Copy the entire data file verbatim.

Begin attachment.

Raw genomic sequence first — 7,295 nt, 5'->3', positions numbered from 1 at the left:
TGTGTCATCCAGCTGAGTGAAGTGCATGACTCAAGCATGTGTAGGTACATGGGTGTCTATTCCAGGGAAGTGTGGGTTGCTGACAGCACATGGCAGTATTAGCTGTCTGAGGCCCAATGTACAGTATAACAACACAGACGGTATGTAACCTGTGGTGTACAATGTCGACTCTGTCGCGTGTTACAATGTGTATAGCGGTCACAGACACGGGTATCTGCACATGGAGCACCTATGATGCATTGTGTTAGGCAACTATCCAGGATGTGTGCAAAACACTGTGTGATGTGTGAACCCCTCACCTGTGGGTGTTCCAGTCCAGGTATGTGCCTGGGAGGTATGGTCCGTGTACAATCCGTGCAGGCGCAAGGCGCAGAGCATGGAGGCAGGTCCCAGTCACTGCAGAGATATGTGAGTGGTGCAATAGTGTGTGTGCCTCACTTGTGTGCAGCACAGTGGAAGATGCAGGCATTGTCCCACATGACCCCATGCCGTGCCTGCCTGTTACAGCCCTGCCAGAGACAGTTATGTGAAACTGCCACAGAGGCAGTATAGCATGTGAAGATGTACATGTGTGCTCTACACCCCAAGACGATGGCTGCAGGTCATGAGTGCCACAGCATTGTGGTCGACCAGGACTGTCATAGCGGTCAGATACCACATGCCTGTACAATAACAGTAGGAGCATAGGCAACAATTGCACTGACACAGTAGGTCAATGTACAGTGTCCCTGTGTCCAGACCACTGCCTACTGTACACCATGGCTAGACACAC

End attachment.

Raw genomic sequence first — 7,295 nt, 5'->3', positions numbered from 1 at the left:
TGTGTCATCCAGCTGAGTGAAGTGCATGACTCAAGCATGTGTAGGTACATGGGTGTCTATTCCAGGGAAGTGTGGGTTGCTGACAGCACATGGCAGTATTAGCTGTCTGAGGCCCAATGTACAGTATAACAACACAGACGGTATGTAACCTGTGGTGTACAATGTCGACTCTGTCGCGTGTTACAATGTGTATAGCGGTCACAGACACGGGTATCTGCACATGGAGCACCTATGATGCATTGTGTTAGGCAACTATCCAGGATGTGTGCAAAACACTGTGTGATGTGTGAACCCCTCACCTGTGGGTGTTCCAGTCCAGGTATGTGCCTGGGAGGTATGGTCCGTGTACAATCCGTGCAGGCGCAAGGCGCAGAGCATGGAGGCAGGTCCCAGTCACTGCAGAGATATGTGAGTGGTGCAATAGTGTGTGTGCCTCACTTGTGTGCAGCACAGTGGAAGATGCAGGCATTGTCCCACATGACCCCATGCCGTGCCTGCCTGTTACAGCCCTGCCAGAGACAGTTATGTGAAACTGCCACAGAGGCAGTATAGCATGTGAAGATGTACATGTGTGCTCTACACCCCAAGACGATGGCTGCAGGTCATGAGTGCCACAGCATTGTGGTCGACCAGGACTGTCATAGCGGTCAGATACCACATGCCTGTACAATAACAGTAGGAGCATAGGCAACAATTGCACTGACACAGTAGGTCAATGTACAGTGTCCCTGTGTCCAGACCACTGCCTACTGTACACCATGGCTAGACACAC